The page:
Posts Tagged “Dvorak”

Culture Clash's Richard Montoya

Culture Clash’s Richard Montoya

Culture Clash satirist/comedian Richard Montoya explores the controversial history of Chavez Ravine at Los Angeles Chamber Orchestra’s (LACO) WESTSIDE CONNECTIONS chamber music series on Thursday, April 3, 2014, 7:30 pm, at the Moss Theater in Santa Monica. The three-part series, with “LA Influential” as this year’s thematic twist, examines the impact our diverse city has had on arts and culture through the eyes of distinguished guest artists and speakers. LACO Concertmaster and series curator Margaret Batjer has programmed evenings that showcase the virtuosic artistry of LACO musicians in chamber masterpieces, reflecting the compelling LA connections and inspirations that have deeply influenced the series’ special guests.

Providing a thought-provoking musical context for Montoya’s penetrating political and cultural musings, LACO artists perform Dvořák’s String Quartet No. 12, “American”; String Quartet by mercurial Mexican composer Silvestre Revueltas, and two works by Revueltas’s contemporary, Carlos Chávez, a cultural force who synthesized elements of Mexican, Indian and Spanish-Mexican influence in his Trio for Harp, Flute and Viola; and Sonatina for Violin and Piano.

Montoya, who calls himself a “Chicano” and draws on real-life experiences, has been addressing racial issues with humor and satire with the performance troupe Culture Class since 1984. Critics proclaim, “His thought-provoking performances…have cracked up audiences, and changed some minds” (National Public Radio) with their “deadly serious message” (The New York Times). Having lived in Los Angeles for more than two decades, Montoya says, “There’s a constant soundtrack, always in my head. Music has inspired me and comforted me (because) to be a political artist is kind of a lonely thing.”

Westside Connections, now in its sixth season, concludes on May 15 with John Rubinstein, the prolific film, stage and television artist who is the son of legendary pianist Arthur Rubinstein. The series opener in February featured Arnold Steinhart, acclaimed first violin of the illustrious Guarneri Quartet.

Los Angeles Chamber Orchestra is considered one of the world’s premier chamber orchestras as well as a leader in presenting wide-ranging repertoire and adventurous commissions. Its 2013-14 season, the Orchestra’s 45th, features a compelling mix of beloved masterpieces and genre-defying premieres from firmly established and notable up-and-coming composers programmed by Jeffrey Kahane, one of the world’s foremost conductors and pianists, who marks his 17th season as LACO’s music director.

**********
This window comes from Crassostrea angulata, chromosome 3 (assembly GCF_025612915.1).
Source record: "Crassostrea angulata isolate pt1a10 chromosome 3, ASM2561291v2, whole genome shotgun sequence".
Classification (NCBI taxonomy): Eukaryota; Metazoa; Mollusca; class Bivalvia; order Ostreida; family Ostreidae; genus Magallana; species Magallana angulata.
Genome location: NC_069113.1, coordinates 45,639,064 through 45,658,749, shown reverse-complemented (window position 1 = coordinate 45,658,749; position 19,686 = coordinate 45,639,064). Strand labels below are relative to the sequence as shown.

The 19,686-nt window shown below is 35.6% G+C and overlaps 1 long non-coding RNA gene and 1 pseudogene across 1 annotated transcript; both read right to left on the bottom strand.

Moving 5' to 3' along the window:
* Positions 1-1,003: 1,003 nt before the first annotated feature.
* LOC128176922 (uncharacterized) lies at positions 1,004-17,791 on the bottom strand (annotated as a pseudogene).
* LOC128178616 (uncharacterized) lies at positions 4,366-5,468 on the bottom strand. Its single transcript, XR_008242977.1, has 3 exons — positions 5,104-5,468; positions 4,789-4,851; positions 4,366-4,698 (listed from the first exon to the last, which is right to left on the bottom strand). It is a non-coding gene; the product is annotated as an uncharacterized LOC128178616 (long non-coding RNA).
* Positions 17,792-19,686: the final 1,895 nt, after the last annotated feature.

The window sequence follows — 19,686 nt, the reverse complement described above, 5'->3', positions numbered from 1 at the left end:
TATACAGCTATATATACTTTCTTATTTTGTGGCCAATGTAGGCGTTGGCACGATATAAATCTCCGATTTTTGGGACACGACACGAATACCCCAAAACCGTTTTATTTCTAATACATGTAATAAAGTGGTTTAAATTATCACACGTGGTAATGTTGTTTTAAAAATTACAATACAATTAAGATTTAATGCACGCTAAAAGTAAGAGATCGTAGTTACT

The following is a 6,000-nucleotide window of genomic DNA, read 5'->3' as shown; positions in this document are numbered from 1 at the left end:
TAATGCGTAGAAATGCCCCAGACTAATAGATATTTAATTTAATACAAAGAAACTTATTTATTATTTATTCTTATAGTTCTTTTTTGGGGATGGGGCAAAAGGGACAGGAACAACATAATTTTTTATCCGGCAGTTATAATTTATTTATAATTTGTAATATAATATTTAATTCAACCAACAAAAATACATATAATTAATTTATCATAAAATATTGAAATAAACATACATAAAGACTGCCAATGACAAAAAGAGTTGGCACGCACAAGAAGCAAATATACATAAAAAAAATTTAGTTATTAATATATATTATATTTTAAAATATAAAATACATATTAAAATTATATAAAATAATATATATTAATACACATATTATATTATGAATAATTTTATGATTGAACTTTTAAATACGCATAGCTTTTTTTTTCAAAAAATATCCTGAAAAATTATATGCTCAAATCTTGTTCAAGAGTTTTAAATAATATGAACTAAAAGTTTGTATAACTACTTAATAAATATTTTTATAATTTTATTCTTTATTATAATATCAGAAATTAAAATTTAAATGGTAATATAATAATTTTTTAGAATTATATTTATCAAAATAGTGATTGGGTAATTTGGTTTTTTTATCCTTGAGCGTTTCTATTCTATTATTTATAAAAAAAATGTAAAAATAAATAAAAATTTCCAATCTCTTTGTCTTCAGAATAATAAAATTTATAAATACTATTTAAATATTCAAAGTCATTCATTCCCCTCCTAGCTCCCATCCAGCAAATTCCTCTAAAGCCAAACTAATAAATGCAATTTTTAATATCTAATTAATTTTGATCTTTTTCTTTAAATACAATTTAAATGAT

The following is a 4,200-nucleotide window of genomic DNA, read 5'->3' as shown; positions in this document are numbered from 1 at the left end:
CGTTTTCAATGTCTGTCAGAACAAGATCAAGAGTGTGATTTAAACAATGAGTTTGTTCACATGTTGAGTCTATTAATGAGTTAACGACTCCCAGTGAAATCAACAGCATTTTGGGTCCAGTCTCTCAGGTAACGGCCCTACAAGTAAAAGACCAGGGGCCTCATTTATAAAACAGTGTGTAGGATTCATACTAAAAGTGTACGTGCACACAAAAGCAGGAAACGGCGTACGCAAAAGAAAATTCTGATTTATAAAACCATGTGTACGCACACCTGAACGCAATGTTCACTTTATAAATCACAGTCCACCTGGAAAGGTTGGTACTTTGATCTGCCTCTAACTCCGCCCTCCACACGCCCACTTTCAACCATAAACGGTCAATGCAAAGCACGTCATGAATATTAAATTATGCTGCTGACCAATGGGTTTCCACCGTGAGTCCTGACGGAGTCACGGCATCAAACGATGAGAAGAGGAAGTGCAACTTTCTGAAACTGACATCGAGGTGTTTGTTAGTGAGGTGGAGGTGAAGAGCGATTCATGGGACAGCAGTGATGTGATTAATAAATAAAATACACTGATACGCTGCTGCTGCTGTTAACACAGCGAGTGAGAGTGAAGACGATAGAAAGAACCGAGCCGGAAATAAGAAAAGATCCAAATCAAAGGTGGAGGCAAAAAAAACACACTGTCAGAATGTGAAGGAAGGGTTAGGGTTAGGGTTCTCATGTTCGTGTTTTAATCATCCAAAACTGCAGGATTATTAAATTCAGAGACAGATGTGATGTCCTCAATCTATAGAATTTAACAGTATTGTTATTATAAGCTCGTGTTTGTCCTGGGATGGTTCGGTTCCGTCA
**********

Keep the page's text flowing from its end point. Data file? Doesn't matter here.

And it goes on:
Tickets (beginning at $50) are available online at, by calling LACO at 213 622 7001, or at the venue box office on the night of the concert, if tickets remain. Student rush tickets ($10), based on availability, may be purchased at the box office one hour before the concert. Also available for college students is the $25 “Campus to Concert Hall All Access Pass” – good for LACO’s three Westside Connections concerts at the Moss Theater, seven Orchestral Series concerts at either the Alex Theatre or UCLA’s Royce Hall and Discover Beethoven’s Eroica at Ambassador Auditorium. Discounted tickets are also available by phone for groups of 12 or more. The Moss Theater at New Roads School is located at 3131 Olympic Boulevard, Santa Monica, CA, 90404.

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On February 15, Van Cliburn gold medalist Jon Nakamatsu – in his only NYC appearance this season – returns to perform chamber music with clarinetist Jon Manasse, cellist Bion Tsang and violinist/Artistic Director Stephanie Chase.

Jon Manasse and Jon Nakamatsu

Jon Manasse and Jon Nakamatsu

This program features music by Beethoven, Poulenc and Dvorak that reflects on life and its necessities, friendship, and nationalism.  It will take place at Christ & St. Stephen’s Church, located at 120 West 69th Street in New York City.  The concert will start at 8:15 and is preceded by a talk at 7:30.

BEETHOVEN – Trio for piano, clarinet and cello, Op. 11
POULENC – Sonata for clarinet and piano, FP184
DVORAK – Piano Trio No. 4 “Dumky”

Beethoven’s delightful trio is partly inspired by a popular Viennese song containing the phrase “Before I go to work, I need something to eat.”

Dedicated to his friend Arthur Honegger, a fellow member of Les Six, Poulenc’s Sonata was commissioned by jazz great Benny Goodman, who premiered it (after Poulenc’s sudden death in 1963) with pianist Leonard Bernstein.

The word “Dumky” refers to the dumka, or an epic ballad of a somber nature containing contrasting cheerful sections.  Dvorak’s “Dumky Trio” is among his most beloved chamber music compositions and dates from 1891.Admission at door: $30, $20 student/senior, cash or check only.  Doors open at 7:15 p.m.  Advance tickets are available at Brown Paper Tickets.

For more information, visit the Music of the Spheres Society.


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The exciting superstar violinist, Joshua Bell, will serve as guest artistic director and performer for the 10 Anniversary Season of the Laguna Beach Music Festival, Feb 6 –12, 2012. There will also be a wide range of free educational and outreach programs planned for the Festival week, all in the center of this beautiful seaside town.

Festival concerts range from $35 – $100 and can be purchased by calling 949.553.2422
or by going to

Sunday, February 12 at 3:00 pm – Tenth Anniversary Concert
Festival alumni the Calder Quartet and Edgar Meyer collaborate with rising stars the Calidore Quartet in an eclectic afternoon celebrating the Festival’s tenth anniversary. The artists will perform Dvořák | String Quintet No. 2 in G Major, Op. 77, Terry Riley | Cadenza on the Night Plain and Mendelssohn | Octet in E-flat major, Op. 20

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